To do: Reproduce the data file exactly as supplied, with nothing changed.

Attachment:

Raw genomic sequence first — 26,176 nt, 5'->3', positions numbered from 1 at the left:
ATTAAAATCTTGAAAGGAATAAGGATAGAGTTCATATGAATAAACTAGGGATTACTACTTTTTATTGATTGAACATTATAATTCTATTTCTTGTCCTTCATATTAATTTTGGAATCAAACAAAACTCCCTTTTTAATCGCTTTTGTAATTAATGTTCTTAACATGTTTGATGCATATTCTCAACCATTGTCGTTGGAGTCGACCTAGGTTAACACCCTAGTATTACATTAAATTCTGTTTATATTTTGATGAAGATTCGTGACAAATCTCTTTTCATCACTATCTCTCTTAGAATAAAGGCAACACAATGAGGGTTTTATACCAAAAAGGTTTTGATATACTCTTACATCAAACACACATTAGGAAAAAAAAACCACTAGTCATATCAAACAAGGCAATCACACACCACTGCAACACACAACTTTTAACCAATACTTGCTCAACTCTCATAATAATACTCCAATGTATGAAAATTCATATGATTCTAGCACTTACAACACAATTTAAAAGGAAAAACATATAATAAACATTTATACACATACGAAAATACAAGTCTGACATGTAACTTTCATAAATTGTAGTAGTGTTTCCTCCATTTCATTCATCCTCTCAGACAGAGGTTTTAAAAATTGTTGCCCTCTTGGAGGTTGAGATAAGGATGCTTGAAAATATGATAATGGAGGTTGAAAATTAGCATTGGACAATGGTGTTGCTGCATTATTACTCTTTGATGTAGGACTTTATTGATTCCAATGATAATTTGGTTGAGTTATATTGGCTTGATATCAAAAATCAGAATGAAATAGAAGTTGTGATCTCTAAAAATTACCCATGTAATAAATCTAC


Raw genomic sequence first — 26,176 nt, 5'->3', positions numbered from 1 at the left:
ATTAAAATCTTGAAAGGAATAAGGATAGAGTTCATATGAATAAACTAGGGATTACTACTTTTTATTGATTGAACATTATAATTCTATTTCTTGTCCTTCATATTAATTTTGGAATCAAACAAAACTCCCTTTTTAATCGCTTTTGTAATTAATGTTCTTAACATGTTTGATGCATATTCTCAACCATTGTCGTTGGAGTCGACCTAGGTTAACACCCTAGTATTACATTAAATTCTGTTTATATTTTGATGAAGATTCGTGACAAATCTCTTTTCATCACTATCTCTCTTAGAATAAAGGCAACACAATGAGGGTTTTATACCAAAAAGGTTTTGATATACTCTTACATCAAACACACATTAGGAAAAAAAAACCACTAGTCATATCAAACAAGGCAATCACACACCACTGCAACACACAACTTTTAACCAATACTTGCTCAACTCTCATAATAATACTCCAATGTATGAAAATTCATATGATTCTAGCACTTACAACACAATTTAAAAGGAAAAACATATAATAAACATTTATACACATACGAAAATACAAGTCTGACATGTAACTTTCATAAATTGTAGTAGTGTTTCCTCCATTTCATTCATCCTCTCAGACAGAGGTTTTAAAAATTGTTGCCCTCTTGGAGGTTGAGATAAGGATGCTTGAAAATATGATAATGGAGGTTGAAAATTAGCATTGGACAATGGTGTTGCTGCATTATTACTCTTTGATGTAGGACTTTATTGATTCCAATGATAATTTGGTTGAGTTATATTGGCTTGATATCAAAAATCAGAATGAAATAGAAGTTGTGATCTCTAAAAATTACCCATGTAATAAATCTAC